EDS NOTE: GRAPHIC CONTENT - A Pakistani man carries the lifeless body of a girl from the site of a suicide attack at a church in Peshawar, Pakistan, Sunday, Sept. 22, 2013. A suicide bomb attack on a historic church in northwestern Pakistan killed scores of people on Sunday, officials said, in one of the worst assaults on the country’s Christian minority in years. (AP Photo/Mohammad Sajjad)
Pakistan is not an ally of the United States and the "toxic" relationship between the two nation's is an uncomfortable truth that can no longer be ignored by U.S. officials, former Pakistani Ambassador to the United States Husain Haqqani told TheBlaze.
Haqqani, who is now a senior fellow at the Hudson Institute, a nonprofit think tank in Washington D.C., said it "would be much better for Pakistan and the U.S. to accept that their interests as currently defined do not converge and the alliance is over. Then, there can be more honest and realistic communication and engagement."
Haqqani, whose new book 'Magnificent Delusions' was recently released, said "episodes like outing of the CIA Station Chief's name happen because of the bad ally relationship. Americans want the privileges of an alliance from a country they don't trust, while Pakistan's elite wants the benefits of American largesse while whipping up populist hatred against the United States."
"A reality based relationship will reduce expectations and enable each side to determine what it can or cannot get from the other," Haqqani added.
Developments in the country last week serve as an example of how toxic a relationship it can be.
Pakistani officials broke protocol by outing the most senior U.S. intelligence official in Pakistan and endangering his or her life in what was basically an expulsion order from the country. TheBlaze has chosen not to reprint the name of the alleged CIA station chief in Islamabad, Pakistan, for security reasons.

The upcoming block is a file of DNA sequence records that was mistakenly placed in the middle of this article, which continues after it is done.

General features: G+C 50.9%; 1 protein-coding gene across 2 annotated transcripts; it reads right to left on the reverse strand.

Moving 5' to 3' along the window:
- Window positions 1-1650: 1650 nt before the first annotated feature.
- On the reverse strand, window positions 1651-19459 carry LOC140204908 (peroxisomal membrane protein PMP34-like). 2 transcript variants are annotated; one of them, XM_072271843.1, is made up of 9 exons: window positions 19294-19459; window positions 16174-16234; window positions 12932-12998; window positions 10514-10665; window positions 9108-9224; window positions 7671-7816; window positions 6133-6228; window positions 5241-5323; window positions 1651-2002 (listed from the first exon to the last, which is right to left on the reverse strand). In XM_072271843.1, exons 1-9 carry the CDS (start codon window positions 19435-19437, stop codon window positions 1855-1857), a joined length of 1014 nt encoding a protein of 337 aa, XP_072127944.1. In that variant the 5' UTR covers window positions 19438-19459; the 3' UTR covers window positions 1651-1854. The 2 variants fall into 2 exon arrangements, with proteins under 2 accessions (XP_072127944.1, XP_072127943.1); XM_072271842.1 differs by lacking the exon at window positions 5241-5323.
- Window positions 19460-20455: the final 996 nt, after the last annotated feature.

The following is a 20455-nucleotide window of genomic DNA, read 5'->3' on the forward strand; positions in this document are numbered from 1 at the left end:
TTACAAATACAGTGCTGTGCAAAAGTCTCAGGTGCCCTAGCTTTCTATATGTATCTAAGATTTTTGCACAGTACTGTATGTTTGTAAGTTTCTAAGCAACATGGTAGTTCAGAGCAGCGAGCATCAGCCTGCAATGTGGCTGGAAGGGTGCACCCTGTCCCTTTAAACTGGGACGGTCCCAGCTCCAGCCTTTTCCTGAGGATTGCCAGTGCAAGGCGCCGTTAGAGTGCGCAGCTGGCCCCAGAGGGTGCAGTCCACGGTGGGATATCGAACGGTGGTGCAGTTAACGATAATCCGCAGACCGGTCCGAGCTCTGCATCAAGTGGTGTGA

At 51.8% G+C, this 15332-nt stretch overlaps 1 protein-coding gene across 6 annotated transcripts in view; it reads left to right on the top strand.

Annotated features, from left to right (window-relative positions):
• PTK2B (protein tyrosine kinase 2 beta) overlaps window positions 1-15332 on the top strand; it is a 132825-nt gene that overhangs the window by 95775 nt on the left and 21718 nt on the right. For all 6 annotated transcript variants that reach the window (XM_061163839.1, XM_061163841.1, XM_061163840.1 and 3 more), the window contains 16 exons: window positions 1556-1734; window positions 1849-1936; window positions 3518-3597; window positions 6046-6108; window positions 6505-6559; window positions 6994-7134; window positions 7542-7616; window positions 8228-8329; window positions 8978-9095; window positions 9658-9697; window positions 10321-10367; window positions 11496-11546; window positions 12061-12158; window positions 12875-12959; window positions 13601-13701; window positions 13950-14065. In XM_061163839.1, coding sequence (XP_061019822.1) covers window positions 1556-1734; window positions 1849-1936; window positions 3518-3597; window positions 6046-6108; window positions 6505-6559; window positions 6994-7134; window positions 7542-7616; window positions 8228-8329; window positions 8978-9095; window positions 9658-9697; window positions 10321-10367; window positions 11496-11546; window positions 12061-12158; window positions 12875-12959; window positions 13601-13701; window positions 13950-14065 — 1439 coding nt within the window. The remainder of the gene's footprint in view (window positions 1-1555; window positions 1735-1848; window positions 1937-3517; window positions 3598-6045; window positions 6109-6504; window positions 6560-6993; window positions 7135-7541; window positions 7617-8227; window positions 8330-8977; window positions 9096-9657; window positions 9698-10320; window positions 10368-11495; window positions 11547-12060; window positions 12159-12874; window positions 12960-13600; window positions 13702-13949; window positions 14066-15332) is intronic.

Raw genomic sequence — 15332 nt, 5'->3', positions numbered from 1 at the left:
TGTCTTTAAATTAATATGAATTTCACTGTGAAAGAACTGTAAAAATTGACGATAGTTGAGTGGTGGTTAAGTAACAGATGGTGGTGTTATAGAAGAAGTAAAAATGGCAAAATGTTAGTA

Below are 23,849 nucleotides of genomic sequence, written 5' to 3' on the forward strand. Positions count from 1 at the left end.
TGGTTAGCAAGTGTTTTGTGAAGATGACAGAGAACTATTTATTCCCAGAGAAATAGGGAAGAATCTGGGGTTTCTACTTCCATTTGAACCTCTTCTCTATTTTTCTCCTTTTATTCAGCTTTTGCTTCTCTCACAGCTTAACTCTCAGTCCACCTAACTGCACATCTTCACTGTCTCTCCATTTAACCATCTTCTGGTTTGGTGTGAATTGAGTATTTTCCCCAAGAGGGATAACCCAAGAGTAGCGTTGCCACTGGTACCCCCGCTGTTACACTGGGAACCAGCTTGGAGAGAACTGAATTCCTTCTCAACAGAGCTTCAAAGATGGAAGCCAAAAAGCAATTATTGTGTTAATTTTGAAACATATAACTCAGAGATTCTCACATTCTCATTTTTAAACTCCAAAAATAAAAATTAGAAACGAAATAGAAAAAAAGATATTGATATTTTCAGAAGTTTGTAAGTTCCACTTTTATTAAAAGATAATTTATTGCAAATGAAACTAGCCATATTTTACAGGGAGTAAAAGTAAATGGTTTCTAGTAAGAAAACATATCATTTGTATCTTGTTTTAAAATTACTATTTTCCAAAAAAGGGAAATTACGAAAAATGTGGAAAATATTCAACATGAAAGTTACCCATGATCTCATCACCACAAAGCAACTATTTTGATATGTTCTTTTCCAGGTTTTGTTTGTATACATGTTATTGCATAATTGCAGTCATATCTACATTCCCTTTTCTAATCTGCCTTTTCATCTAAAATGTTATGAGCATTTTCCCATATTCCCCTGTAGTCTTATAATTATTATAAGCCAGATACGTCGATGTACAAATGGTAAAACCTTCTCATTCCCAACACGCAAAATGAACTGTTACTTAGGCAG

Pakistan's Tehreek-e-Insaf (PTI) party, which continues to protest U.S. drone strikes in Pakistan, outed the U.S. official during a television interview last week and sent a letter to Pakistani police demanding he be charged as one of the people responsible for the Nov. 21 drone strike that killed five militants including senior commanders of the Haqqani Network.
Lisa Brackenbury, a spokeswoman with the CIA, declined to comment on whether or not the agency sent any response of protest to the Pakistani government after the name of an alleged CIA station chief was revealed. The spy agency also declined to comment on what next steps it would take, however, several news outlets reported that the CIA station chief has already left Pakistan.
Bruce Riedel, a senior fellow with the Brookings Institute and former 30 year employee with the CIA, told TheBlaze that Pakistan's decision to release the name of a CIA official is "yet another blow to America's dysfunctional relationship with Pakistan."
Riedel, who also chaired the review of Pakistan-Afghanistan strategy for President Obama, said the situation is dangerous to both the U.S. and Pakistan's national security and "a setback to intelligence cooperation against Al Qaeda."